You have a shell (mask) made to fit over your head and shoulders. You can see through the mask. It takes about 30 minutes to make. You use the shell for your planning appointment and when you have treatment. 

Photograph of a mesh plastic mask used for radiotherapy for cancer of the head and neck and brainPlanning the radiotherapy takes about 45 minutes. 

For treatment after you lie down on the radiotherapy couch. The radiographer Open a glossary item then attaches the shell to the couch so that it covers your head and shoulders. The shell helps you lie still so that you are in the same position and have the treatment in the correct place each time you have treatment. 

People in the IMRT group have their planning and treatment at their local hospital. 

People in the proton beam group have their planning and treatment at either:

  • The Christie Hospital, Manchester or 
  • University College Hospital, London 

The proton beam key worker will arrange accommodation that is near the hospital if you don’t live in Manchester or London. You can have someone stay with you. 

Quality of life 
You fill in questionnaires:

  • before starting treatment
  • at the end of treatment
  • 6 weeks after the end of treatment
  • at 3 months then
  • every 6 months to 2 years
  • every year to 5 years

The questions ask about:

  • any symptoms
  • any side effects 
  • what you can do

This is a quality of life questionnaire

Research samples
You give blood samples a number of times during the trial. Researchers will use these to find out more about why some people have more side effects from radiotherapy than others. They will also be available for other researchers to use in the future. 

You don’t have to agree to give these samples. You can still take part in the trial. 

Sub studies at The Christies Hospital
The trial team will ask people from both groups having treatment at The Christie Hospital to take part in one or both sub studies.

The first is looking at a type of MRI scan Open a glossary item called a DWI MRI scan. As part of the sub study you might have an extra MRI scan at week 3.

The second is looking at how treatment affects cancer in the lymph nodes. This is for people who have cancer in the lymph nodes of the neck. For this sub study the team take a sample of tissue from the lymph node:

  • before starting treatment and
  • during the 3rd week of treatment 

You don’t have to agree to take part in either of these sub studies.

Hospital visits

You see the doctor to have some tests before taking part. These tests include:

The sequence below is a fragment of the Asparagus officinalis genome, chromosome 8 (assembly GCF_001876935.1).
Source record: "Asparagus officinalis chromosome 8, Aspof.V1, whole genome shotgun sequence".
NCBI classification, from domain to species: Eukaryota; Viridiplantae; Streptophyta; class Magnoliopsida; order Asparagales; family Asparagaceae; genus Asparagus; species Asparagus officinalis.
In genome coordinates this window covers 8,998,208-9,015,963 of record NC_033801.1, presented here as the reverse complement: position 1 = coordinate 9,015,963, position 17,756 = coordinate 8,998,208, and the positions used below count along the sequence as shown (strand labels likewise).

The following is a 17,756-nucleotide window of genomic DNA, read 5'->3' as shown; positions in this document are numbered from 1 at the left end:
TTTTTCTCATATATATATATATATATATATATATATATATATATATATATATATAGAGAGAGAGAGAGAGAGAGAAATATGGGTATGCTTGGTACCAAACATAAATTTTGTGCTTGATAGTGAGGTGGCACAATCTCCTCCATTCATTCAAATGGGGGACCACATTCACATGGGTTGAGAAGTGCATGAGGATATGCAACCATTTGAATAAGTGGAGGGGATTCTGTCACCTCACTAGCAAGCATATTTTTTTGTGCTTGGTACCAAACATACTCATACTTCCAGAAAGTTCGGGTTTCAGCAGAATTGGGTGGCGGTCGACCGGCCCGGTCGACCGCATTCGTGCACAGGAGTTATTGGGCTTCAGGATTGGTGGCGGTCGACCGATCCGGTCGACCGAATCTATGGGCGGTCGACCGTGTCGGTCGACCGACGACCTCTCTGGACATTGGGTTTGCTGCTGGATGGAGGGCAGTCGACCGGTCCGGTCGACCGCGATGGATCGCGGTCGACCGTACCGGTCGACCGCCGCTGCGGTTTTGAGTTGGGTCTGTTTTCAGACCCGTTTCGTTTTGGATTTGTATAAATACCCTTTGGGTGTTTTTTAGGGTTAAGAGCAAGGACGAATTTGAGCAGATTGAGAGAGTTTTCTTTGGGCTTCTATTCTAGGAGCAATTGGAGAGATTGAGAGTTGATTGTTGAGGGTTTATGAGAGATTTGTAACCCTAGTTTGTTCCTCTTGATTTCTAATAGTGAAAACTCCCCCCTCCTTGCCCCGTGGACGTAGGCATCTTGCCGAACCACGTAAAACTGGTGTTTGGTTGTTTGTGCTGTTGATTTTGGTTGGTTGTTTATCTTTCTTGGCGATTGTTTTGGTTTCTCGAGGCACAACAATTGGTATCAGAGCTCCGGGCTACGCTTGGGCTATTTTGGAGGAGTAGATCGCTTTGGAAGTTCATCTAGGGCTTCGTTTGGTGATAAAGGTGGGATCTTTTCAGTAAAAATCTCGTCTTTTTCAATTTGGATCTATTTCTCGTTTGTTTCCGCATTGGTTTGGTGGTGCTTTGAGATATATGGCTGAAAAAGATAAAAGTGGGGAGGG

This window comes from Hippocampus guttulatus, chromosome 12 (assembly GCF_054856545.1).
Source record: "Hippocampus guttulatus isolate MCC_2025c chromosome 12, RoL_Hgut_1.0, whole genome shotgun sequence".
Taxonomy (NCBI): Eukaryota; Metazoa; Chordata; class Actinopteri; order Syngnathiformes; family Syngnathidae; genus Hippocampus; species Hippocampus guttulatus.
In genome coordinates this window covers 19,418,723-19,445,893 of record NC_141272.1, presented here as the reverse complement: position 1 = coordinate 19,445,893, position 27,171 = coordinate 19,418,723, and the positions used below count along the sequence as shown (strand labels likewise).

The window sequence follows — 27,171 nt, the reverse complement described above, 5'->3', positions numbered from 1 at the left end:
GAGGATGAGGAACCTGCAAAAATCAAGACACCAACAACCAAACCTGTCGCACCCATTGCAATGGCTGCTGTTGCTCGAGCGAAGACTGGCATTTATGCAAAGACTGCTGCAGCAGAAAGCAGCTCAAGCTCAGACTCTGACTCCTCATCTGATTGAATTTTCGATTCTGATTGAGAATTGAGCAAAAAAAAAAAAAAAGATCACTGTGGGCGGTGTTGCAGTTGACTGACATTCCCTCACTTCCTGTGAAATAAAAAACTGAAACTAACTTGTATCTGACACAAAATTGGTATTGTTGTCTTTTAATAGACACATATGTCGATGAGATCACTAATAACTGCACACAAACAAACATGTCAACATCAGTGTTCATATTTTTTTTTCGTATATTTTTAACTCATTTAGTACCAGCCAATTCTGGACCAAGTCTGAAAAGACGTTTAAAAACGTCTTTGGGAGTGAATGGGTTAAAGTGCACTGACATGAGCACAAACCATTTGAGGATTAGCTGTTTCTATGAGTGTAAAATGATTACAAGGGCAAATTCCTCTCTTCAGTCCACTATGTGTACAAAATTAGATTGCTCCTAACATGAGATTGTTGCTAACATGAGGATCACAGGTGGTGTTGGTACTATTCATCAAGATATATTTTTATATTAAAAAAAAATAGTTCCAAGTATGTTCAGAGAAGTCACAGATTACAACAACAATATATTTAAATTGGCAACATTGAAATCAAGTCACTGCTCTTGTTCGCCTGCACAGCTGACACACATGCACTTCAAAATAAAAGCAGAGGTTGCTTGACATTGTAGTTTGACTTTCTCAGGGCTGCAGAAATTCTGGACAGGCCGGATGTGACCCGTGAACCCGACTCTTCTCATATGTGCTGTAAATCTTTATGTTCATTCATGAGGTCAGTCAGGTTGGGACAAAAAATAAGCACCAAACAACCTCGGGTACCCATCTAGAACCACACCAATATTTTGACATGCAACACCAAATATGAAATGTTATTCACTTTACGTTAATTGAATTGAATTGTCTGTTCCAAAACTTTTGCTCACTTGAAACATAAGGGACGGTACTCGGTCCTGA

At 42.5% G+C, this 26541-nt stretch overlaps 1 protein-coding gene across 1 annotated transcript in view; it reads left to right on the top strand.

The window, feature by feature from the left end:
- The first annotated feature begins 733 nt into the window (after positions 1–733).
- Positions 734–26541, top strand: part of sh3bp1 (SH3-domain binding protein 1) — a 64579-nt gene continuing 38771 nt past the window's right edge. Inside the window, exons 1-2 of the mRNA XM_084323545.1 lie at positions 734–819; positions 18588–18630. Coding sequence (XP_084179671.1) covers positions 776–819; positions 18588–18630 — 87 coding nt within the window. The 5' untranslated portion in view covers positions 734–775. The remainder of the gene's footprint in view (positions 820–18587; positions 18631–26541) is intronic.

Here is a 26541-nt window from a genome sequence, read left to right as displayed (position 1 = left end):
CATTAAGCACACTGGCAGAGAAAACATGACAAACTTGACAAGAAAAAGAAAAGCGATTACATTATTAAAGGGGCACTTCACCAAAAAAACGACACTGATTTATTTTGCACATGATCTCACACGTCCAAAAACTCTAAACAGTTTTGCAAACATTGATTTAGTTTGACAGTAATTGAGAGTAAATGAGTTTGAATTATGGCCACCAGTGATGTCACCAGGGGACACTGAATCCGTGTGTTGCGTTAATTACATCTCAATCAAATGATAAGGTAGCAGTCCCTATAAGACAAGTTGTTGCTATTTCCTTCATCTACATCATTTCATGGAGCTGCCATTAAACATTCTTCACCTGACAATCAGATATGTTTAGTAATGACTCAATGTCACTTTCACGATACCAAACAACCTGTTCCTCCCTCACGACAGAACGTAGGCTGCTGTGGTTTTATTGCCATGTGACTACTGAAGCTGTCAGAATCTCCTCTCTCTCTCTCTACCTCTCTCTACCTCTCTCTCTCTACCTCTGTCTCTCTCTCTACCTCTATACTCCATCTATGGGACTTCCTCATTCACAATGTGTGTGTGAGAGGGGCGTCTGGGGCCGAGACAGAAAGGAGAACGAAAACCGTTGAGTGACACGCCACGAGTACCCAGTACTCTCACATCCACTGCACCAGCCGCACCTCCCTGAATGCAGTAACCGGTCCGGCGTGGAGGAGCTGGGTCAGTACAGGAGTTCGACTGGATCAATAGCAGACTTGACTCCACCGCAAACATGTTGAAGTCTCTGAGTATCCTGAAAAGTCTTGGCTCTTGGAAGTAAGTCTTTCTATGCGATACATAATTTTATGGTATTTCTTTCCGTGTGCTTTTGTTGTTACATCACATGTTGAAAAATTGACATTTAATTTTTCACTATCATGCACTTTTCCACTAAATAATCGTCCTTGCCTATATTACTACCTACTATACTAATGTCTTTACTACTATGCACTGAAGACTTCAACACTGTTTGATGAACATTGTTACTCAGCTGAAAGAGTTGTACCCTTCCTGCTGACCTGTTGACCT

• a physical examination Open a glossary item
  • a CT scan and an MRI scan or CT scan and PET-CT scan 
  • heart trace (ECG Open a glossary item)
  • blood tests
  • hearing test
  • a jaw opening test
  • swallowing test
  • examination of the teeth (dental examination}

You see the doctor every week during treatment to see how you are and for blood tests. 

You have a planning CT scan at week 3. 

At the end of treatment you see the doctor for a physical examination and blood tests. You then see the doctor at:

  • 6 weeks
  • 3 months 
  • 6 months 
  • 1 year
  • 1 ½ years
  • 2 years then
  • every year to 5 years

Side effects

The trial team monitor you during treatment and afterwards. Contact your advice line or tell your doctor or nurse if any side effects are bad or not getting better. 

Proton beam radiotherapy might have fewer side effects than IMRT but this isn’t known for sure. And this is one of the things researchers are trying to find out. 

During your treatment side effects usually build up gradually. Most people experience some side effects. They are usually at their worst by week 5 to 6 of your treatment and continue at their peak for 2 weeks after completion of your treatment. Then over the next 4 weeks or so your treatment side effects will slowly start to get better.

Side effects of radiotherapy to this area of your body can include:

  • tiredness or fatigue
  • sore red skin to the treatment area (like a sunburn reaction) 
  • weight loss
  • a sore throat and mouth (your throat may become more sore as you go through treatment)
  • pain when swallowing
  • difficulty swallowing  
  • a dry mouth
  • loss of taste or a change in taste
  • changes to your voice

We have more information about the long term side effects of radiotherapy

Your doctor or a member of the trial team will talk to you about the possible side effects before you agree to take part.

Location

Bristol
London
Manchester
Middlesbrough
Nottingham
Sheffield
Southampton
Sutton
Swansea

Recruitment start:

Recruitment end:

How to join a clinical trial

Please note: In order to join a trial you will need to discuss it with your doctor, unless otherwise specified.

Please note - unless we state otherwise in the summary, you need to talk to your doctor about joining a trial.

Chief Investigator

Dr David Thomson

Supported by

Cancer Research UK
Institute of Cancer Research (ICR)
The Taylor Family Foundation

Other information

This is Cancer Research UK trial number CRUK/18/010.

Freephone 0808 800 4040

Last review date

CRUK internal database number:

16183

Please note - unless we state otherwise in the summary, you need to talk to your doctor about joining a trial.

Cara took part in a clinical trial

A picture of Cara

"I am glad that taking part in a trial might help others on their own cancer journey.”

Last reviewed:

Rate this page:

Currently rated: 4 out of 5 based on 4 votes
Thank you!
We've recently made some changes to the site, tell us what you think